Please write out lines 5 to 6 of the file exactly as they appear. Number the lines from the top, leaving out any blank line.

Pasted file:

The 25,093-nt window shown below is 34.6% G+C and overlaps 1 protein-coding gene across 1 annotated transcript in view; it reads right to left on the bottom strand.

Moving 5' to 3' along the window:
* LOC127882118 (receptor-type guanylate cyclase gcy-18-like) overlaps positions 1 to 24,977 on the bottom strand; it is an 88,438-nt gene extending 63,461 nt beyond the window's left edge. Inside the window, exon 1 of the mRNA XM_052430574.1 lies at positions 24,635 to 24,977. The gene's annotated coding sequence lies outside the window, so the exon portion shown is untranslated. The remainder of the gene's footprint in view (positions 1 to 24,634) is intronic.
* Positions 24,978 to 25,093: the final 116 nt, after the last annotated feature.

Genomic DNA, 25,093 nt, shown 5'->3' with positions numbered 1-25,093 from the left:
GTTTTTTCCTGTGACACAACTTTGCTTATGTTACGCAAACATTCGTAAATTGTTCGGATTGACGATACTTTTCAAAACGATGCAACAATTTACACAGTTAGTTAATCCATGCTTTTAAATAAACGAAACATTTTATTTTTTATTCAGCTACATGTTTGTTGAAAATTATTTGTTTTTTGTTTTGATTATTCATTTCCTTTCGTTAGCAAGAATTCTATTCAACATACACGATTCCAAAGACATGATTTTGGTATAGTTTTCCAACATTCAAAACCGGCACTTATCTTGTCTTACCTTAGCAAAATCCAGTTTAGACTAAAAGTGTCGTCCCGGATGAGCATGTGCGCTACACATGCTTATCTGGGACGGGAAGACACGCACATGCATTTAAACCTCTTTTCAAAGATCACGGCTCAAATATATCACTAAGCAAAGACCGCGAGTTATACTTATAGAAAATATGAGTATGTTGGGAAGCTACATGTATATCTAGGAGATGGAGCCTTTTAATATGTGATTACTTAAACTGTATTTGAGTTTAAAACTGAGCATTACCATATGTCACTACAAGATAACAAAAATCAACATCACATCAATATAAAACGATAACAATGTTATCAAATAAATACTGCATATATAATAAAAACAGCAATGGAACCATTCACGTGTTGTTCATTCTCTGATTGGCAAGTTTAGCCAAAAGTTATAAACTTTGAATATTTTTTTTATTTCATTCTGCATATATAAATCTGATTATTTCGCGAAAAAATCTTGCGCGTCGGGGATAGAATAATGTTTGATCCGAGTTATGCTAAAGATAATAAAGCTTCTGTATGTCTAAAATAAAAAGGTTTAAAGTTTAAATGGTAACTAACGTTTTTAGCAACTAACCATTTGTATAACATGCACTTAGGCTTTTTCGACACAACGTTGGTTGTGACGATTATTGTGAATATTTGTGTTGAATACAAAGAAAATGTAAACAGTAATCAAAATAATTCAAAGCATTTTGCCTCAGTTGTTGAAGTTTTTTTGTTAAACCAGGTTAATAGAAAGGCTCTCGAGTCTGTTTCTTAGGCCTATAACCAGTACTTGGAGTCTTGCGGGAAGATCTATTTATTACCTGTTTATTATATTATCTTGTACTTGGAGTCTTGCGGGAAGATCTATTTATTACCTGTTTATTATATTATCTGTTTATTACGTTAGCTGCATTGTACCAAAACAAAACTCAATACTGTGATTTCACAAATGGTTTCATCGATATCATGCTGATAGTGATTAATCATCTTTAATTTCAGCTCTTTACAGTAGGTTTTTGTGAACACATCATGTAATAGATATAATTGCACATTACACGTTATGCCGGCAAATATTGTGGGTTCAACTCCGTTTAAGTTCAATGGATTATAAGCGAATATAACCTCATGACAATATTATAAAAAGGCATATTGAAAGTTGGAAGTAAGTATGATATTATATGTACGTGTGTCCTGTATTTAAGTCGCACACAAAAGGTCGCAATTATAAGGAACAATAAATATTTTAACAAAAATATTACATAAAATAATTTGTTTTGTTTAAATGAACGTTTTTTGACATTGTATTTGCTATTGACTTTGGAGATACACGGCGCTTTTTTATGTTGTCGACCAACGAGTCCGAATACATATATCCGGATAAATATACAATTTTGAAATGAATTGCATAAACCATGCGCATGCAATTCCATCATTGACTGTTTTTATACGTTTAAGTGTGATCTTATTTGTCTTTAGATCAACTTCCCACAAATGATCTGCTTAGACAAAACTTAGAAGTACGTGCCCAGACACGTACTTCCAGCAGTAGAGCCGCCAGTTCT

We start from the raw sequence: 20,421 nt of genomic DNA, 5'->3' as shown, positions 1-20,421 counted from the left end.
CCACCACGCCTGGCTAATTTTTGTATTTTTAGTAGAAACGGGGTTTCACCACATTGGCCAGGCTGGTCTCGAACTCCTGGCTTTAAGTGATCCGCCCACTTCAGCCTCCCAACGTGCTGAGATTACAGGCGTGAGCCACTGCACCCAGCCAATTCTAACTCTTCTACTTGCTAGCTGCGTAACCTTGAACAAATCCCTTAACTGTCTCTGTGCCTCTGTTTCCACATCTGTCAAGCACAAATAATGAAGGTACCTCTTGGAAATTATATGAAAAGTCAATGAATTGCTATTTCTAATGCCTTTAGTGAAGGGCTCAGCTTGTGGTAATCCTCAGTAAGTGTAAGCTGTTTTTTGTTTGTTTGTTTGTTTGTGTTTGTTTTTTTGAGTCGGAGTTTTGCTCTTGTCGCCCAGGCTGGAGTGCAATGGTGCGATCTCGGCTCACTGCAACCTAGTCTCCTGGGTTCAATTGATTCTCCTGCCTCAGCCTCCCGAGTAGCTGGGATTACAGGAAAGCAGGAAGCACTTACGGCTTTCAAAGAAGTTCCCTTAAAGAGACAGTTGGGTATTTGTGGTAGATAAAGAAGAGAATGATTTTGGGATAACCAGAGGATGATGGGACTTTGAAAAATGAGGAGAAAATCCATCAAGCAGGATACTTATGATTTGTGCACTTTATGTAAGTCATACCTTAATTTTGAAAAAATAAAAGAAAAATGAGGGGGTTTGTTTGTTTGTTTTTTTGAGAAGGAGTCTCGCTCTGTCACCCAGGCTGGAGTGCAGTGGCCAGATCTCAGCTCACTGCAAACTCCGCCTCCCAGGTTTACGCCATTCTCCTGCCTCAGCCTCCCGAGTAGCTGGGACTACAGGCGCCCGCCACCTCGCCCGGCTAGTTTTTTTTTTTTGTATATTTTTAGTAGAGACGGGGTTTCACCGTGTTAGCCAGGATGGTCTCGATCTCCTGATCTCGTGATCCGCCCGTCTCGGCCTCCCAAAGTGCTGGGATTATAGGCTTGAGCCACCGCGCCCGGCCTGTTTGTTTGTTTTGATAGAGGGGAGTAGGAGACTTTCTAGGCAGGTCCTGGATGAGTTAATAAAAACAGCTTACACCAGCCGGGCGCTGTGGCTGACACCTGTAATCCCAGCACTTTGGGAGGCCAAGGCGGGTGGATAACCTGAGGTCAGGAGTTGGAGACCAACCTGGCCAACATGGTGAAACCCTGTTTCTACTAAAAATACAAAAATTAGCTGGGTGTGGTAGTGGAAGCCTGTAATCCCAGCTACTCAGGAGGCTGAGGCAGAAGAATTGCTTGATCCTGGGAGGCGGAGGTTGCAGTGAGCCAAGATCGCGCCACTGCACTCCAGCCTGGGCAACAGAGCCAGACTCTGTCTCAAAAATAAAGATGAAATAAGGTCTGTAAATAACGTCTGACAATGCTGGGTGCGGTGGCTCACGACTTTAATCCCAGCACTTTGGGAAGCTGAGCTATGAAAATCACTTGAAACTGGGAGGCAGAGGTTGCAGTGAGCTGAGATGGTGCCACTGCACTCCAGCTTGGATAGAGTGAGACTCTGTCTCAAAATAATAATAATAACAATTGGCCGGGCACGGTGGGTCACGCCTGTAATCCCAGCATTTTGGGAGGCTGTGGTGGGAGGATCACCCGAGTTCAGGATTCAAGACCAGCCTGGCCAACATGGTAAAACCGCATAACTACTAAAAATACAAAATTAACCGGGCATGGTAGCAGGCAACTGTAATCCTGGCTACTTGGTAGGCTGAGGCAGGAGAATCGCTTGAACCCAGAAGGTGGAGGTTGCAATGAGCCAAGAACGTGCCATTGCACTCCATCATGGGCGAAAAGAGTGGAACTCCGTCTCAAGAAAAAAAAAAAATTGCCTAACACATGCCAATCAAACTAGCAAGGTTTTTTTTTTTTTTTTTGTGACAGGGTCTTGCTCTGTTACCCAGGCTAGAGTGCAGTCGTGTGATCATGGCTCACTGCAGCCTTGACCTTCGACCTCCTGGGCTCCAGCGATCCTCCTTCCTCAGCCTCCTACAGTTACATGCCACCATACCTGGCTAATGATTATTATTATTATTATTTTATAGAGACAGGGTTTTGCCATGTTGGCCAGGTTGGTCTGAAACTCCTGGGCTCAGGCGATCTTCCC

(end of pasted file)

Genomic DNA, 25,093 nt, shown 5'->3' with positions numbered 1-25,093 from the left:
GTTTTTTCCTGTGACACAACTTTGCTTATGTTACGCAAACATTCGTAAATTGTTCGGATTGACGATACTTTTCAAAACGATGCAACAATTTACACAGTTAGTTAATCCATGCTTTTAAATAAACGAAACATTTTATTTTTTATTCAGCTACATGTTTGTTGAAAATTATTTGTTTTTTGTTTTGATTATTCATTTCCTTTCGTTAGCAAGAATTCTATTCAACATACACGATTCCAAAGACATGATTTTGGTATAGTTTTCCAACATTCAAAACCGGCACTTATCTTGTCTTACCTTAGCAAAATCCAGTTTAGACTAAAAGTGTCGTCCCGGATGAGCATGTGCGCTACACATGCTTATCTGGGACGGGAAGACACGCACATGCATTTAAACCTCTTTTCAAAGATCACGGCTCAAATATATCACTAAGCAAAGACCGCGAGTTATACTTATAGAAAATATGAGTATGTTGGGAAGCTACATGTATATCTAGGAGATGGAGCCTTTTAATATGTGATTACTTAAACTGTATTTGAGTTTAAAACTGAGCATTACCATATGTCACTACAAGATAACAAAAATCAACATCACATCAATATAAAACGATAACAATGTTATCAAATAAATACTGCATATATAATAAAAACAGCAATGGAACCATTCACGTGTTGTTCATTCTCTGATTGGCAAGTTTAGCCAAAAGTTATAAACTTTGAATATTTTTTTTATTTCATTCTGCATATATAAATCTGATTATTTCGCGAAAAAATCTTGCGCGTCGGGGATAGAATAATGTTTGATCCGAGTTATGCTAAAGATAATAAAGCTTCTGTATGTCTAAAATAAAAAGGTTTAAAGTTTAAATGGTAACTAACGTTTTTAGCAACTAACCATTTGTATAACATGCACTTAGGCTTTTTCGACACAACGTTGGTTGTGACGATTATTGTGAATATTTGTGTTGAATACAAAGAAAATGTAAACAGTAATCAAAATAATTCAAAGCATTTTGCCTCAGTTGTTGAAGTTTTTTTGTTAAACCAGGTTAATAGAAAGGCTCTCGAGTCTGTTTCTTAGGCCTATAACCAGTACTTGGAGTCTTGCGGGAAGATCTATTTATTACCTGTTTATTATATTATCTTGTACTTGGAGTCTTGCGGGAAGATCTATTTATTACCTGTTTATTATATTATCTGTTTATTACGTTAGCTGCATTGTACCAAAACAAAACTCAATACTGTGATTTCACAAATGGTTTCATCGATATCATGCTGATAGTGATTAATCATCTTTAATTTCAGCTCTTTACAGTAGGTTTTTGTGAACACATCATGTAATAGATATAATTGCACATTACACGTTATGCCGGCAAATATTGTGGGTTCAACTCCGTTTAAGTTCAATGGATTATAAGCGAATATAACCTCATGACAATATTATAAAAAGGCATATTGAAAGTTGGAAGTAAGTATGATATTATATGTACGTGTGTCCTGTATTTAAGTCGCACACAAAAGGTCGCAATTATAAGGAACAATAAATATTTTAACAAAAATATTACATAAAATAATTTGTTTTGTTTAAATGAACGTTTTTTGACATTGTATTTGCTATTGACTTTGGAGATACACGGCGCTTTTTTATGTTGTCGACCAACGAGTCCGAATACATATATCCGGATAAATATACAATTTTGAAATGAATTGCATAAACCATGCGCATGCAATTCCATCATTGACTGTTTTTATACGTTTAAGTGTGATCTTATTTGTCTTTAGATCAACTTCCCACAAATGATCTGCTTAGACAAAACTTAGAAGTACGTGCCCAGACACGTACTTCCAGCAGTAGAGCCGCCAGTTCT